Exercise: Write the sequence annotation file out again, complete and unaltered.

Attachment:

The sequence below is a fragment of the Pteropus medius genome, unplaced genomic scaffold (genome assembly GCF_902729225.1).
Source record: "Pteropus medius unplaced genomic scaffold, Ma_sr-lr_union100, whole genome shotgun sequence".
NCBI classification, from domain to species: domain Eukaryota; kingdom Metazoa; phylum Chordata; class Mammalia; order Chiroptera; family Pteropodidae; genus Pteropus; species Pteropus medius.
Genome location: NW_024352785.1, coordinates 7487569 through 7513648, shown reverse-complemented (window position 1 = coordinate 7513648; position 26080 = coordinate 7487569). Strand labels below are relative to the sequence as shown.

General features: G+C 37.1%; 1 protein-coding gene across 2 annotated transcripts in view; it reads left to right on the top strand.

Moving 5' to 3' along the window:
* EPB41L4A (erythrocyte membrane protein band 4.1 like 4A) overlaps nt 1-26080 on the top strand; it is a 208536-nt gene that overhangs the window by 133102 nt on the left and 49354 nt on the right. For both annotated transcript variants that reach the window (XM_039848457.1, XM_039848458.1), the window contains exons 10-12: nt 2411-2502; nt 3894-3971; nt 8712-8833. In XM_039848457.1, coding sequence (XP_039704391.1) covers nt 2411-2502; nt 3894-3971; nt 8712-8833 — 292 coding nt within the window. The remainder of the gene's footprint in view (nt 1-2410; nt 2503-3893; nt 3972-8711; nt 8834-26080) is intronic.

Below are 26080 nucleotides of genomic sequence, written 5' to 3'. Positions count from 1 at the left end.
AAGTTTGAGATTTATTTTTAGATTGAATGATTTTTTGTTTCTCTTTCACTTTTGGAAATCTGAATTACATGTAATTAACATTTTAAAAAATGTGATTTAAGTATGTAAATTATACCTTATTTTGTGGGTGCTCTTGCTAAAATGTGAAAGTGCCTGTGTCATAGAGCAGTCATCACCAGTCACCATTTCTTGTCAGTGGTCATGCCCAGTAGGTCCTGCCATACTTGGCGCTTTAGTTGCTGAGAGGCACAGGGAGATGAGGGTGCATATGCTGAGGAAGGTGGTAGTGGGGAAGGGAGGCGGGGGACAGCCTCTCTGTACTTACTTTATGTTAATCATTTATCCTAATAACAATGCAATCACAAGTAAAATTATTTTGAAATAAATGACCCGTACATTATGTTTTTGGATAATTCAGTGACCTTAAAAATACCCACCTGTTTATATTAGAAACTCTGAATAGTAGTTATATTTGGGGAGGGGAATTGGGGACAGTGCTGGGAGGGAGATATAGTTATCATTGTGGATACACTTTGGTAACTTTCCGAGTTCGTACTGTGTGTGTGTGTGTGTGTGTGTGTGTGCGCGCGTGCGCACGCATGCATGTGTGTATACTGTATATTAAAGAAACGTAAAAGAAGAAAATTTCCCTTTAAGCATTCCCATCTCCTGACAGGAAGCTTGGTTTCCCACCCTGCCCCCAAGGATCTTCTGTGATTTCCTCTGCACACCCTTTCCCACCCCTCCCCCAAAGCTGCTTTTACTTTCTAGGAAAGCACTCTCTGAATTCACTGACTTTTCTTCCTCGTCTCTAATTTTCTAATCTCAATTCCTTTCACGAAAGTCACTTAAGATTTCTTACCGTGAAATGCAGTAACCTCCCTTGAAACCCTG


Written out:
The sequence below is a fragment of the Pteropus medius genome, unplaced genomic scaffold (genome assembly GCF_902729225.1).
Source record: "Pteropus medius unplaced genomic scaffold, Ma_sr-lr_union100, whole genome shotgun sequence".
NCBI classification, from domain to species: domain Eukaryota; kingdom Metazoa; phylum Chordata; class Mammalia; order Chiroptera; family Pteropodidae; genus Pteropus; species Pteropus medius.
Genome location: NW_024352785.1, coordinates 7487569 through 7513648, shown reverse-complemented (window position 1 = coordinate 7513648; position 26080 = coordinate 7487569). Strand labels below are relative to the sequence as shown.

General features: G+C 37.1%; 1 protein-coding gene across 2 annotated transcripts in view; it reads left to right on the top strand.

Moving 5' to 3' along the window:
* EPB41L4A (erythrocyte membrane protein band 4.1 like 4A) overlaps nt 1-26080 on the top strand; it is a 208536-nt gene that overhangs the window by 133102 nt on the left and 49354 nt on the right. For both annotated transcript variants that reach the window (XM_039848457.1, XM_039848458.1), the window contains exons 10-12: nt 2411-2502; nt 3894-3971; nt 8712-8833. In XM_039848457.1, coding sequence (XP_039704391.1) covers nt 2411-2502; nt 3894-3971; nt 8712-8833 — 292 coding nt within the window. The remainder of the gene's footprint in view (nt 1-2410; nt 2503-3893; nt 3972-8711; nt 8834-26080) is intronic.

Below are 26080 nucleotides of genomic sequence, written 5' to 3'. Positions count from 1 at the left end.
AAGTTTGAGATTTATTTTTAGATTGAATGATTTTTTGTTTCTCTTTCACTTTTGGAAATCTGAATTACATGTAATTAACATTTTAAAAAATGTGATTTAAGTATGTAAATTATACCTTATTTTGTGGGTGCTCTTGCTAAAATGTGAAAGTGCCTGTGTCATAGAGCAGTCATCACCAGTCACCATTTCTTGTCAGTGGTCATGCCCAGTAGGTCCTGCCATACTTGGCGCTTTAGTTGCTGAGAGGCACAGGGAGATGAGGGTGCATATGCTGAGGAAGGTGGTAGTGGGGAAGGGAGGCGGGGGACAGCCTCTCTGTACTTACTTTATGTTAATCATTTATCCTAATAACAATGCAATCACAAGTAAAATTATTTTGAAATAAATGACCCGTACATTATGTTTTTGGATAATTCAGTGACCTTAAAAATACCCACCTGTTTATATTAGAAACTCTGAATAGTAGTTATATTTGGGGAGGGGAATTGGGGACAGTGCTGGGAGGGAGATATAGTTATCATTGTGGATACACTTTGGTAACTTTCCGAGTTCGTACTGTGTGTGTGTGTGTGTGTGTGTGTGTGCGCGCGTGCGCACGCATGCATGTGTGTATACTGTATATTAAAGAAACGTAAAAGAAGAAAATTTCCCTTTAAGCATTCCCATCTCCTGACAGGAAGCTTGGTTTCCCACCCTGCCCCCAAGGATCTTCTGTGATTTCCTCTGCACACCCTTTCCCACCCCTCCCCCAAAGCTGCTTTTACTTTCTAGGAAAGCACTCTCTGAATTCACTGACTTTTCTTCCTCGTCTCTAATTTTCTAATCTCAATTCCTTTCACGAAAGTCACTTAAGATTTCTTACCGTGAAATGCAGTAACCTCCCTTGAAACCCTG